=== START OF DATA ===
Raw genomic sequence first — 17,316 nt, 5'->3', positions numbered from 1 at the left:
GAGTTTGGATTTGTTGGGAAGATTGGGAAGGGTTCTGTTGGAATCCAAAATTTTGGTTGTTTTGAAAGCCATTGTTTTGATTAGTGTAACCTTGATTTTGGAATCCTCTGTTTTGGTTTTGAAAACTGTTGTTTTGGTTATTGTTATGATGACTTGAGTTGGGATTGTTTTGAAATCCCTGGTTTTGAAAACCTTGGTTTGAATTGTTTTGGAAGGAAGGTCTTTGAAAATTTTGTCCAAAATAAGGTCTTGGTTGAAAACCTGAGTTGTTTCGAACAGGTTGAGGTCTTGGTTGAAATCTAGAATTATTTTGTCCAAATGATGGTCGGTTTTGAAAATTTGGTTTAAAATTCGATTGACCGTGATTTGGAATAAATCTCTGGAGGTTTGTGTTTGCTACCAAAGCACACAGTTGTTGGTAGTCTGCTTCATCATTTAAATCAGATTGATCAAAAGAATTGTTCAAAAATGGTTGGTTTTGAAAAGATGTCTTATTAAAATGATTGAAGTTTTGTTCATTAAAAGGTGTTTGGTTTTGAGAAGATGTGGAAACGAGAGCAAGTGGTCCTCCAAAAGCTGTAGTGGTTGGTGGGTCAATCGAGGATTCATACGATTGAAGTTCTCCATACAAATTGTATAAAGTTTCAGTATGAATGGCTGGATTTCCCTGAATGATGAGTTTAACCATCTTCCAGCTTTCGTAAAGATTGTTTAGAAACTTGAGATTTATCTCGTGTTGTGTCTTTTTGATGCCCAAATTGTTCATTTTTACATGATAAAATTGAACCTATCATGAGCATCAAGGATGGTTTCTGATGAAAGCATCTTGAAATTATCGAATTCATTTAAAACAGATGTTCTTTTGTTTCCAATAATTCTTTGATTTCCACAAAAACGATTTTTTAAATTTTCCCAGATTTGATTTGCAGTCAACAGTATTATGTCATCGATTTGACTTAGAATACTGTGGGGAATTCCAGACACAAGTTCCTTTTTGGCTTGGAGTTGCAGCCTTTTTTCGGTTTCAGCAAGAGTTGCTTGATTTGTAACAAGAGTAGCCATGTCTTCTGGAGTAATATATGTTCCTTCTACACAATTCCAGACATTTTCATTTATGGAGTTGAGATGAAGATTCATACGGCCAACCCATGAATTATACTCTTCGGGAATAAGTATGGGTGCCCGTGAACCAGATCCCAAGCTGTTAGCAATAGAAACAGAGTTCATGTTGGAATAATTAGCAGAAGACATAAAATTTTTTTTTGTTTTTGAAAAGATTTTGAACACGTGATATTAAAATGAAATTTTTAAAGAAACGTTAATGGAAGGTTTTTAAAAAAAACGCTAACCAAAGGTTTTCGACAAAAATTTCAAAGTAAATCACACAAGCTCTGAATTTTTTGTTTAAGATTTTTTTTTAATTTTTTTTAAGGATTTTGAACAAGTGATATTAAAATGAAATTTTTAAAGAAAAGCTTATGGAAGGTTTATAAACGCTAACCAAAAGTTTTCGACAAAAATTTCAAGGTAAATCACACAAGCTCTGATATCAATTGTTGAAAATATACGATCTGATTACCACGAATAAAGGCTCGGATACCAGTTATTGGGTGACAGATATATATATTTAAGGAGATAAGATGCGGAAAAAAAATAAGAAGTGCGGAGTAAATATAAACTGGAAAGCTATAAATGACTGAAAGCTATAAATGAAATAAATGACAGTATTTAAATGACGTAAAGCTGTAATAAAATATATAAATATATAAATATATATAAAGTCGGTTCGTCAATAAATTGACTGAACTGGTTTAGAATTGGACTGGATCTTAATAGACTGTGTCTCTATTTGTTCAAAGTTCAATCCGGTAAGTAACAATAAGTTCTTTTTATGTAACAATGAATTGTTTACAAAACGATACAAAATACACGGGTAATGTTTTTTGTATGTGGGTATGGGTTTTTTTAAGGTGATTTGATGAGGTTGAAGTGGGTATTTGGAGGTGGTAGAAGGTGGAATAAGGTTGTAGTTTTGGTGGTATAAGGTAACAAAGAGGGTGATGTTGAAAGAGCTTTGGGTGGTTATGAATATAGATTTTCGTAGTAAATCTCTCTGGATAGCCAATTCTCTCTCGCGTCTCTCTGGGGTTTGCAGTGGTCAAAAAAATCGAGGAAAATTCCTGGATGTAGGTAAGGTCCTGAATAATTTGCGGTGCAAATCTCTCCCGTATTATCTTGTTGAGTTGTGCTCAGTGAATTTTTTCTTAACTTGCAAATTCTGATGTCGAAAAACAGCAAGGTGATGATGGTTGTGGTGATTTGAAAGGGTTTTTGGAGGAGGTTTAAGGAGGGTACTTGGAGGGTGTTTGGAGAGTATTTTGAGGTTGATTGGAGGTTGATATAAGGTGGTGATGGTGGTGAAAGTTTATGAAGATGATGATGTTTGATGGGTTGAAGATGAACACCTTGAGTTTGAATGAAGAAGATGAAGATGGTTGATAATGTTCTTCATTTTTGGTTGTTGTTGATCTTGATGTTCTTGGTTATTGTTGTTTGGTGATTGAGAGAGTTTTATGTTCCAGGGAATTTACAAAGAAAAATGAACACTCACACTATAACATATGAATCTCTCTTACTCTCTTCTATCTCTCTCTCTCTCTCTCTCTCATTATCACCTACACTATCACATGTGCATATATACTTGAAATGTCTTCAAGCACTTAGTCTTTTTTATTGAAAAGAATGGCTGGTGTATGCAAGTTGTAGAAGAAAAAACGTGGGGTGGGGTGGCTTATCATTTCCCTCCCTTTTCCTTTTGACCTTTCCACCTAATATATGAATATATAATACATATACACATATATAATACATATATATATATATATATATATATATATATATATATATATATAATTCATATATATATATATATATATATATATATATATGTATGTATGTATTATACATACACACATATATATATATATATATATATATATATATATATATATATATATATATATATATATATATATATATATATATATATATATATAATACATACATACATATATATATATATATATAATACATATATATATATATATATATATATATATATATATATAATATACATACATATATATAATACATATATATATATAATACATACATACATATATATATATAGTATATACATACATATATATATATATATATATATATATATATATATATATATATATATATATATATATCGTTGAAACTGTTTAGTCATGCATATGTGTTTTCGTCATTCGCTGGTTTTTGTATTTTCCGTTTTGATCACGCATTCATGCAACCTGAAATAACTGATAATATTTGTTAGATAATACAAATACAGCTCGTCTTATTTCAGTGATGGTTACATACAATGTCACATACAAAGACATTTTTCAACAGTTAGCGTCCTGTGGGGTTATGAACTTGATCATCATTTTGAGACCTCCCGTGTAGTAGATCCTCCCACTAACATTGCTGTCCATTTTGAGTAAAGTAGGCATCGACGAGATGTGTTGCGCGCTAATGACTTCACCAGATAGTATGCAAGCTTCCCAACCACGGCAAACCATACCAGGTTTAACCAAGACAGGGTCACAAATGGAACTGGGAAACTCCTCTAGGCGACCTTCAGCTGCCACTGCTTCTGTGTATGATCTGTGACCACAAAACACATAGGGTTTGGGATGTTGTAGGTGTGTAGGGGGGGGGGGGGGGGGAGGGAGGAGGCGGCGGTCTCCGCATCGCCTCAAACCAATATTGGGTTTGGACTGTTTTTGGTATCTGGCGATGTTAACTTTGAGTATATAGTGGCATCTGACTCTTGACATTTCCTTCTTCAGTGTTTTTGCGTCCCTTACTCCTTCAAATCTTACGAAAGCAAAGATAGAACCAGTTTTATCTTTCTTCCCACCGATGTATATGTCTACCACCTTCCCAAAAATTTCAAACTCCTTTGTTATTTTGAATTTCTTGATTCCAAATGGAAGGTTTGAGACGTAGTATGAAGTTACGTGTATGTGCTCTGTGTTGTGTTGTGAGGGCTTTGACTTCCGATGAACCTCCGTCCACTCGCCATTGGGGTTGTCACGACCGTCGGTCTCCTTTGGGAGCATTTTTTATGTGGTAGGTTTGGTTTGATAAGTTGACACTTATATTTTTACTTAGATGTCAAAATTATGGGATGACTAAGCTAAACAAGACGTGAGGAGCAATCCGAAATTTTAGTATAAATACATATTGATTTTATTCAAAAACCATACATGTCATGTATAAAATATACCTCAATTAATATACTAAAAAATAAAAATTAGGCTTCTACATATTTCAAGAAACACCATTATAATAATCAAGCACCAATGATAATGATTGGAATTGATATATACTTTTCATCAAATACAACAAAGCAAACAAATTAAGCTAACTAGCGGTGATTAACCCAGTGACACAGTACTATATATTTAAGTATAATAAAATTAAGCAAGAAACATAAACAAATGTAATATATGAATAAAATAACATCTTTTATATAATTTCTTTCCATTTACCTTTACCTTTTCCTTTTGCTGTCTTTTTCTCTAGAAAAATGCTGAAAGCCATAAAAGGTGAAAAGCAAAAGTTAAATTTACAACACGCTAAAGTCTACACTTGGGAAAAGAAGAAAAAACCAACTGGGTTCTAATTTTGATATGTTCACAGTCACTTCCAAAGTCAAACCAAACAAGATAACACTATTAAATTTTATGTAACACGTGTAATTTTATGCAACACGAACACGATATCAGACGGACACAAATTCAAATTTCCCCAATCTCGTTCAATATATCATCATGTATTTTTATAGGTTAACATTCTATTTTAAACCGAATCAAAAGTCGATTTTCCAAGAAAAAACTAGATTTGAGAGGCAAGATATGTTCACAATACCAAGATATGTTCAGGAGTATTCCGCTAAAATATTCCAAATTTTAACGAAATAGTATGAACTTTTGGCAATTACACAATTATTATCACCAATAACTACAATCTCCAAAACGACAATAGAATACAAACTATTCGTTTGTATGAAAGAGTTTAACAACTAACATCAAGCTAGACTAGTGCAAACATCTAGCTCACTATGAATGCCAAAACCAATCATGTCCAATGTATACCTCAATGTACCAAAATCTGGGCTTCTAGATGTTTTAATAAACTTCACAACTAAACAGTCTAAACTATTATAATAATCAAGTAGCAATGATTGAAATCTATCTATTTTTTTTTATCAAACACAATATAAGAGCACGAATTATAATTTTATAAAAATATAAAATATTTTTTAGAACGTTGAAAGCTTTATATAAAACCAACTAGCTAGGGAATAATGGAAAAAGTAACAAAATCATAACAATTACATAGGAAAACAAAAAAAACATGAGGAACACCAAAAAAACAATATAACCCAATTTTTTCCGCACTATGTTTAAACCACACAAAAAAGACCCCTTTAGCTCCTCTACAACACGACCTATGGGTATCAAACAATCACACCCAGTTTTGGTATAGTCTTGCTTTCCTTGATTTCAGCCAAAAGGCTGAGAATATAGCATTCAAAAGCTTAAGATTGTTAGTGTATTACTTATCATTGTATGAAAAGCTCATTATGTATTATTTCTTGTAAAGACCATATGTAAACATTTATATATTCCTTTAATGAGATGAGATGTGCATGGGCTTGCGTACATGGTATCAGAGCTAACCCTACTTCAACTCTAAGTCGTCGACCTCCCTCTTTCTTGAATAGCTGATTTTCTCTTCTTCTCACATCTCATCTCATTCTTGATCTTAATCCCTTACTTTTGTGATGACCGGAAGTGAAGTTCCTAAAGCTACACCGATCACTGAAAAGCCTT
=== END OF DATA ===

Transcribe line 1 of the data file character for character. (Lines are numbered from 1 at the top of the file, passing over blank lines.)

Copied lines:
Raw genomic sequence first — 17,316 nt, 5'->3', positions numbered from 1 at the left: